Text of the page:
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Garden Mount Cashel Lodge

History of Mount Cashel

Mount Cashel Lodge picture"Baile Maol Caiseal" The place of the ruined stone fort.

Mount Cashel takes its name from nearby Ballymulcashel("Baile maol caiseal" in Gaelic which means the place of the ruined stone fort). In 1850 Andrew Stacpoole leased the house and ninety-eight acres of land to John Frost. By the turn of the 20th century the Butler family from nearby Castle Crine were in residence. During the middle of 20th century Mr & Mrs Richard Abbott-Anderson lived here, who ran a mechanical engineering business in Ennis. His mother was a member of the Parker family of Ballyvalley.

In the early 1970's the property was purchased by Colonel and Mrs John Deighton. Mrs Deighton's family has strong links with Clareand Limerick. The house and lodges were faithfully restored in the late 20th Century to their Victorian heritage by Tony & Patricia Muffett. The property is now owned by Patrick & Annette Shanahan. The Shanahan's are an old Clare / Limerick family who can date their heritage back to Brian Boru's grandmother, who was a Shanahan. Brian who was the last High King of all Ireland, met his untimely death in the battle of Clontarf in 1014, but not before his army had banished the Vikings out of Ireland.

Ancient History

CrannogEvidence of much earlier habitation is confirmed by the presence of a "Crannog" (Lake Dwelling) in the middle of Castle Lake. This is a man-made mound of rocks in the lake built by the Celts. Such lake dwellings were common in Ireland in the 5th to 12th centuries A.D. Settlements of this kind may, however, have been used as early as the late bronze age and in some cases were still occupied up to the seventeenth century. Crannogs were artificial islands on which people built houses, kept animals and lived in relative security. The name Crannog is taken from the Irish word Crann which means tree. As the name suggests timber was the most important building material. They were usually built about 100 meters from the shore of a shallow lake. The islandwas constructed by laying layers of brushwood and other material, such as stones on the lake until eventually the island was formed. In the central area, houses of a wooden construction were built.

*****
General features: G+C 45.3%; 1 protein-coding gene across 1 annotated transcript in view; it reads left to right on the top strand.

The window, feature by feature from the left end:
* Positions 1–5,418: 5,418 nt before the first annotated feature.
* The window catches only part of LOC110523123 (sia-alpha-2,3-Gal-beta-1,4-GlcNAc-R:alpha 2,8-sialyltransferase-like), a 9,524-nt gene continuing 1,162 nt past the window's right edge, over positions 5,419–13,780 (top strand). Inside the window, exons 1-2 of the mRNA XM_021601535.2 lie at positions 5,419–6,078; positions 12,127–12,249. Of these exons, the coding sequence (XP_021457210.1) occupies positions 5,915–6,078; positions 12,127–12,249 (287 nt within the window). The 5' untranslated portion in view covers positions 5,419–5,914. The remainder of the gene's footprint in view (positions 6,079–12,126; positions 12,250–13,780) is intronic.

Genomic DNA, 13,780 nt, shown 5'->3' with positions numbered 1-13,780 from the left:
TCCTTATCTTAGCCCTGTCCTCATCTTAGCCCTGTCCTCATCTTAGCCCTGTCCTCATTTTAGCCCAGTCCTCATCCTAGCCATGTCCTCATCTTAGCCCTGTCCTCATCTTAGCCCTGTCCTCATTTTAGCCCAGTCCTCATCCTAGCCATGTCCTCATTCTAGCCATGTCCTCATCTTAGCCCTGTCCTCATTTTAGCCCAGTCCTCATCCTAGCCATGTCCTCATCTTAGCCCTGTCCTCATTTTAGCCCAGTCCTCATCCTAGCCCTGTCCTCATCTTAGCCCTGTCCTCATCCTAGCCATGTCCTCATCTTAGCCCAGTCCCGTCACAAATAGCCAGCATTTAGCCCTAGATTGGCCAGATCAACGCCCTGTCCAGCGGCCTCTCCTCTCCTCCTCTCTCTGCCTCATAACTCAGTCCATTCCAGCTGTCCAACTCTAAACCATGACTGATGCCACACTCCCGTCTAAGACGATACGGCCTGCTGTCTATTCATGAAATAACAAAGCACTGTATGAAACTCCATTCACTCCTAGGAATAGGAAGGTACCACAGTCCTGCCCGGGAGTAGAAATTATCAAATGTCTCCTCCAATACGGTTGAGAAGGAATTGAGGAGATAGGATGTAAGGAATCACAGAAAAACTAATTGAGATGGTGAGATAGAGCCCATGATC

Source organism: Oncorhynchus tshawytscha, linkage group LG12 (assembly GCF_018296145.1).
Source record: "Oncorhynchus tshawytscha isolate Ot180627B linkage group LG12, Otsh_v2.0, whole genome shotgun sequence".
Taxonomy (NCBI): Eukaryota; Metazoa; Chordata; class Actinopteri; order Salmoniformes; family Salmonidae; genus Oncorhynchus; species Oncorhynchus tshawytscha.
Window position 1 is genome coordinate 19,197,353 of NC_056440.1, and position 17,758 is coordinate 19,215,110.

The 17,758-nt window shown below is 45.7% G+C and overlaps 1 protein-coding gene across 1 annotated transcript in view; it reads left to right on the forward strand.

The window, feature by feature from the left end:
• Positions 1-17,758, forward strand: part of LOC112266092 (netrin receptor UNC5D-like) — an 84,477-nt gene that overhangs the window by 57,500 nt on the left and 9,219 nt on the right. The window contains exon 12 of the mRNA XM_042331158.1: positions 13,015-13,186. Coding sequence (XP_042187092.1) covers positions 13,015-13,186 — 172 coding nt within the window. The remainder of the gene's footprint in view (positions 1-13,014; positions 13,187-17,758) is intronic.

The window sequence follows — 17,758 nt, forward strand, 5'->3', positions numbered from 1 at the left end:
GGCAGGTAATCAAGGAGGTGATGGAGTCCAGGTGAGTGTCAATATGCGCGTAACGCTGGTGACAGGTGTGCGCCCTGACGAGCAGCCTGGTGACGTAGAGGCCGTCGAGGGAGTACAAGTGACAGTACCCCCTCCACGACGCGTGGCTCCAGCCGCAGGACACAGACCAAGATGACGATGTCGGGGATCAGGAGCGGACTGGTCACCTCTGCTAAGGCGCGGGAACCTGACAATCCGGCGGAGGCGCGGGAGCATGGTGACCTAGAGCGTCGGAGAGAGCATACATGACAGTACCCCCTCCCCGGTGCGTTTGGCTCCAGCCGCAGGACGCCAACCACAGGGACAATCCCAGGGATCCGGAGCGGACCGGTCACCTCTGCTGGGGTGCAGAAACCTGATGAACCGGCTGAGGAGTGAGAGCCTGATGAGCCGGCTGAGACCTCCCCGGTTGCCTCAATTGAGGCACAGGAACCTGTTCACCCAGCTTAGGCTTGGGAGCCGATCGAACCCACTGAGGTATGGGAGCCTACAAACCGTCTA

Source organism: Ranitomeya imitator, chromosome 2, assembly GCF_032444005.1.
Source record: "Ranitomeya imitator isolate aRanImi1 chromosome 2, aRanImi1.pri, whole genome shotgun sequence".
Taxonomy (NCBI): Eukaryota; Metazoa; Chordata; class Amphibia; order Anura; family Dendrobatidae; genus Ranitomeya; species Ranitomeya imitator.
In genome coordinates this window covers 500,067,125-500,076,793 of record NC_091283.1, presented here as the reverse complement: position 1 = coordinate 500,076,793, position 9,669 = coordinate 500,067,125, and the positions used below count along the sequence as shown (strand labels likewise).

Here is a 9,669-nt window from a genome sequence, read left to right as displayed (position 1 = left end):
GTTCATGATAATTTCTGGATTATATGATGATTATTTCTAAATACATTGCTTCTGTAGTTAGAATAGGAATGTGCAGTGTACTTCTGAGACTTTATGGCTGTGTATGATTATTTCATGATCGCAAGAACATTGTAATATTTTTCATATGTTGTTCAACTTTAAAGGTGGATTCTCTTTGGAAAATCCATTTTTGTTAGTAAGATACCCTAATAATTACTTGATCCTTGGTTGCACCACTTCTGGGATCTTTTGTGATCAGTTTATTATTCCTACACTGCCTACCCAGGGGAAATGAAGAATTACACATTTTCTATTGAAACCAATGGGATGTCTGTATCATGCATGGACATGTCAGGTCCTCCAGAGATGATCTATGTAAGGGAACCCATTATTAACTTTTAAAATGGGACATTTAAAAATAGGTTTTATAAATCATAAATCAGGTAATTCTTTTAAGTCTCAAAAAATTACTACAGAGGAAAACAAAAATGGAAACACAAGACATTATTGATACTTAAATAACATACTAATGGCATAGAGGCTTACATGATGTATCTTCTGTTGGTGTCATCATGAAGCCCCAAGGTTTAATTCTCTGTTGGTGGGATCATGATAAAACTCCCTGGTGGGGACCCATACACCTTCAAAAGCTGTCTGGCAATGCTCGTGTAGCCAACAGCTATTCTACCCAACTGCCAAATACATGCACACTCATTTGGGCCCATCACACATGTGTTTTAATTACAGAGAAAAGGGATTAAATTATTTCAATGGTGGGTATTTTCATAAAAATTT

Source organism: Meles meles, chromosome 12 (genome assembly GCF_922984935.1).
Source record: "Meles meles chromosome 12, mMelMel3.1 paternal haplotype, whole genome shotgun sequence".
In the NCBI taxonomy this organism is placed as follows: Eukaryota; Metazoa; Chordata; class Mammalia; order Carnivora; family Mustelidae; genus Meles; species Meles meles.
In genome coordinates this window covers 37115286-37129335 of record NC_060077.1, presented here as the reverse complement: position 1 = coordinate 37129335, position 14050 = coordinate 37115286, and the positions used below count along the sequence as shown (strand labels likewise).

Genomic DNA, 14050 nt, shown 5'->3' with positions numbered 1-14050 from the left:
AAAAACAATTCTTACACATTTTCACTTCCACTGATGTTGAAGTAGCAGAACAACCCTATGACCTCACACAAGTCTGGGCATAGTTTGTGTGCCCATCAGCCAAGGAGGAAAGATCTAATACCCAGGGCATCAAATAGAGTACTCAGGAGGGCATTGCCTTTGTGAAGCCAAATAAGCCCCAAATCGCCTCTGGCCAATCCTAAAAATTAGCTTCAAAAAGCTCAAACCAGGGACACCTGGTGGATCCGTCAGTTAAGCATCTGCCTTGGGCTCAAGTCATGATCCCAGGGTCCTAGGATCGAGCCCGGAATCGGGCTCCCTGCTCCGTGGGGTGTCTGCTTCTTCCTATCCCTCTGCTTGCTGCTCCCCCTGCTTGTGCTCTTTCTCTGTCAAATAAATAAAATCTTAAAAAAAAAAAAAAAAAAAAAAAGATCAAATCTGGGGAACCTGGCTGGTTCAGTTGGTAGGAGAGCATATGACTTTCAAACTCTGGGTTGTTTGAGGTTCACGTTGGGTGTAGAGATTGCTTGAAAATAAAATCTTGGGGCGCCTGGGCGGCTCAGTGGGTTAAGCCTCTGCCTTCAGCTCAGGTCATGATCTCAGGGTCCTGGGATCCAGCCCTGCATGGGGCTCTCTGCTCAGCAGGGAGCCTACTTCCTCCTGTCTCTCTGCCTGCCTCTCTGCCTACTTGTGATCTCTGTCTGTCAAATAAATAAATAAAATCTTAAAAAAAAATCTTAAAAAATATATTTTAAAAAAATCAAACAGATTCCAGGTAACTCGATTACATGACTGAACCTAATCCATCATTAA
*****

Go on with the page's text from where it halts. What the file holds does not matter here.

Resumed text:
Access to the Crannog was originally by underwater stepping stones, later by boat but when times became more settled, causeways or bridges were used. The Craggaunowen Project, 4 miles from Mount Cashel, recreates aspects of Ireland'spast with the restoration and reconstruction's of earlier forms of dwelling houses, farmsteads, hunting sites and early Christian eras. This includes a reconstructed Crannog and Ringfort.


Mount Cashel Front Views

Mount Cashel Front Views

Mount Cashel Front Views

Pat & Annette Shanahan
Mount Cashel House
County Clare


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